The United States remains committed to maintaining a constructive relationship with Russia in which we seek to expand areas of cooperation and effectively work through differences. The United States continues to support Russia's political and economic transformation and its integration into major international organizations. These steps, in conjunction with achievements in considerably reducing nuclear weapons, have greatly enhanced the security of the United States.
The intensity and frequency of contacts between President Yeltsin and President Clinton in 1997--in Helsinki, in Paris, and in Denver and in Birmingham in 1998--are indicative of the strong commitment to working together on a broad range of issues. These include European security, reducing the threat to our countries posed by weapons of mass destruction, and economic cooperation, especially American investment in Russia.
U.S.- Russia Joint Commission on Economic and Technological Cooperation. Under the leadership of Vice President Gore and the Russian Prime Minister, the U.S. and Russia are working to advance bilateral cooperation through nine working committees and several working groups known collectively as the U.S.-Russian Joint Commission on Economic and Technological Cooperation. Committees address issues in the fields of science and technology, business development, space, energy policy, environmental protection, health, defense conversion, capital markets, and agriculture. In addition, the commission provides a forum for high-level discussions of priority security and economic issues. The commission held its 10th session in Washington in March 1998, and an executive session in Moscow in May 1998.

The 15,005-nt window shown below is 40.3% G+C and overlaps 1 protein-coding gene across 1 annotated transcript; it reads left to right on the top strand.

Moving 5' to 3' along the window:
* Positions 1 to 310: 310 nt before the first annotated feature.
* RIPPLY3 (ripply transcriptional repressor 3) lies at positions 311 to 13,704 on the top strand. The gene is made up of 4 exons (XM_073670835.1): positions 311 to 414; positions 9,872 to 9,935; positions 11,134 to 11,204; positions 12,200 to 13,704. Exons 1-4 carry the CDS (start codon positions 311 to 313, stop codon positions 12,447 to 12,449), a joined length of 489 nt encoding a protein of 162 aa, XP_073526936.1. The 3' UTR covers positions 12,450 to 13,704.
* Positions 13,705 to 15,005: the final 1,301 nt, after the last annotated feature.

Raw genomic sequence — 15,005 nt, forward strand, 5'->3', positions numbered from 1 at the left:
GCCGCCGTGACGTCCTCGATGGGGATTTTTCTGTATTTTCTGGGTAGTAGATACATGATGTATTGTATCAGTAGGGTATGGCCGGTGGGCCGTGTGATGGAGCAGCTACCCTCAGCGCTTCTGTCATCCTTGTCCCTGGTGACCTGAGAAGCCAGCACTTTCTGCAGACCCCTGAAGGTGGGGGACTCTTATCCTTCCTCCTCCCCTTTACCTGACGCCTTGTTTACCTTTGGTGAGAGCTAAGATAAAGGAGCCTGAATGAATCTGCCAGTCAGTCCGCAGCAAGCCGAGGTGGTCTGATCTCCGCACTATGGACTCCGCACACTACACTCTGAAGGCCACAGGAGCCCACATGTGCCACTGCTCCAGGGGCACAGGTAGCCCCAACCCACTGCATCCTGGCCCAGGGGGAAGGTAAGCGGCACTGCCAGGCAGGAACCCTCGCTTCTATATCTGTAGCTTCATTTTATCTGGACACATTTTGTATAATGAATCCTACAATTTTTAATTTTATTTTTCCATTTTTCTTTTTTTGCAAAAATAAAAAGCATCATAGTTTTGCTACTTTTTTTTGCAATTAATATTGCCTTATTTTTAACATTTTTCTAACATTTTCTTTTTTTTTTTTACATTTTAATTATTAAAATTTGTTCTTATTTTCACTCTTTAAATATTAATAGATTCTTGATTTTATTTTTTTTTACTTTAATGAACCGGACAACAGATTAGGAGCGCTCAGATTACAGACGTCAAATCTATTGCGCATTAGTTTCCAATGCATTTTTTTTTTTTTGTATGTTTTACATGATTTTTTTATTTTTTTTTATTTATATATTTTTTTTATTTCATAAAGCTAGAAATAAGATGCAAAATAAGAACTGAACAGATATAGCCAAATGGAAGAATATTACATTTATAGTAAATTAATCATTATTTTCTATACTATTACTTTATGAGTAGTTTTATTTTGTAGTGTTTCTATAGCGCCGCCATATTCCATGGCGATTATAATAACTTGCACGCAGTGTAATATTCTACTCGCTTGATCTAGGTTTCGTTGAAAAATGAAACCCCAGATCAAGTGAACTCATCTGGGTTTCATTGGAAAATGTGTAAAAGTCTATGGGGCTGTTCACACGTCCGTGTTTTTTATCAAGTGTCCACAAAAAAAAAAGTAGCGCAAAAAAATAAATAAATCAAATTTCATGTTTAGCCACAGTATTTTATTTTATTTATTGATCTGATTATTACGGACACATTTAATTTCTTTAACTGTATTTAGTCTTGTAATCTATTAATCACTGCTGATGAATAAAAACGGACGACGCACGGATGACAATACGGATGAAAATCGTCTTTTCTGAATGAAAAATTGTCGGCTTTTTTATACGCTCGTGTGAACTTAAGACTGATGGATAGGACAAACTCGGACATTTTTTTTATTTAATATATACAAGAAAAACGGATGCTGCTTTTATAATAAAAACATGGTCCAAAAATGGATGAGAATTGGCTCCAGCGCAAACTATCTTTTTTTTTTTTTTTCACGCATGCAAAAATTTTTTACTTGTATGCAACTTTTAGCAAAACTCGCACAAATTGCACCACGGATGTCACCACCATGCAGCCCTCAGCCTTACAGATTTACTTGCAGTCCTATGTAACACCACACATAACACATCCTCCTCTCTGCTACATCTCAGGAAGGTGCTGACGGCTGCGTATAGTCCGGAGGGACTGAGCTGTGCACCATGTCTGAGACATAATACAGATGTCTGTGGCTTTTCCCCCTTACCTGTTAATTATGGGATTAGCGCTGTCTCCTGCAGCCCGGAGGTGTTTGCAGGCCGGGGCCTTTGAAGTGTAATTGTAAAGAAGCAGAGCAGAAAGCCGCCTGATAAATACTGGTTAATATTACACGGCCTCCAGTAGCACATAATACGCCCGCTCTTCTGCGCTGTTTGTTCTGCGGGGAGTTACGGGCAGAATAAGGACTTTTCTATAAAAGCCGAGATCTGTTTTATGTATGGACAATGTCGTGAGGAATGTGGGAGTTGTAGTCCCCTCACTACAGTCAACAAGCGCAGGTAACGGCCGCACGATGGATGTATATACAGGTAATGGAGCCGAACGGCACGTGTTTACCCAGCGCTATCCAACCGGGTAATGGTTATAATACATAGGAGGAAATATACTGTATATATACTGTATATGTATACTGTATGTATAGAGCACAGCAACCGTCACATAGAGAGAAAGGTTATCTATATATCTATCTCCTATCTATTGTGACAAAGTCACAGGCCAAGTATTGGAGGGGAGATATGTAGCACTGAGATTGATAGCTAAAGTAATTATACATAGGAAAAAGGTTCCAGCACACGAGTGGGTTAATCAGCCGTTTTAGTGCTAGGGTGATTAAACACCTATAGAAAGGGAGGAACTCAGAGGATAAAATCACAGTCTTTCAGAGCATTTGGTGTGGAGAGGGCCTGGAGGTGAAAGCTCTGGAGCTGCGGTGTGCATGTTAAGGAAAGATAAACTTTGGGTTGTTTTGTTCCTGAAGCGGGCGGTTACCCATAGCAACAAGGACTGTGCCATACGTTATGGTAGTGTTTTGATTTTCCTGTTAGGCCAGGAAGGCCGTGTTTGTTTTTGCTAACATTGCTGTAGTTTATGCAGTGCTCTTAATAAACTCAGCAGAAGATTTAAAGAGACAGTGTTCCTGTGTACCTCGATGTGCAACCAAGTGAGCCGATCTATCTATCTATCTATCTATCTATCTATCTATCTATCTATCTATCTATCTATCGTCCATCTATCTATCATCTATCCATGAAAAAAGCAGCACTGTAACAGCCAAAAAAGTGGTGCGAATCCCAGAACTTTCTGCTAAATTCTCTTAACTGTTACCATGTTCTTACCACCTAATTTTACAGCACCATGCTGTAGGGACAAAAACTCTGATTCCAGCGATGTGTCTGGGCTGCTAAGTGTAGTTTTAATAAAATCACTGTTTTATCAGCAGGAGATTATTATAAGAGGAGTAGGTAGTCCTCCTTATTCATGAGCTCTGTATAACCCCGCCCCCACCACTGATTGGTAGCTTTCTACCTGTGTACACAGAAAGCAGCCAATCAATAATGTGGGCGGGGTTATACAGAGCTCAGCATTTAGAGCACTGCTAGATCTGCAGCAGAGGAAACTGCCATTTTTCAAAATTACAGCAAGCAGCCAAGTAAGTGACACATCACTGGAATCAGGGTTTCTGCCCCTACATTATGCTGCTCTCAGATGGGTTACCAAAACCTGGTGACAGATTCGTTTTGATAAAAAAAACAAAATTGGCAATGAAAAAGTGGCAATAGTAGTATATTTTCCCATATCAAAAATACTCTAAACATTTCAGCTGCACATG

Trade and Investment. At the March 1997 summit in Helsinki, Finland, Presidents Clinton and Yeltsin emphasized the need to expand trade and investment. They signed a joint "Economic Initiative" aimed at stimulating Russian economic growth, deepening bilateral economic ties, and accelerating Russian integration into the global economy and its primary multilateral organizations. Both governments announced a special "Regional Investment Initiative" to create a climate for private investment in Russia's regions and attract foreign and domestic capital. As part of this initiative, several progressive regions with investment potential will be selected where the U.S. will focus its assistance activities to foster a better business and investment climate. These regions will, in turn, serve as models of what can be achieved by an intensive effort to improve the investment climate. As of spring 1998, Novgorod Oblast, Samara Oblast and the Russian Far East, with a focus on Khabarovsk Kray and Sakhalin Oblast, have been chosen as initiative sites.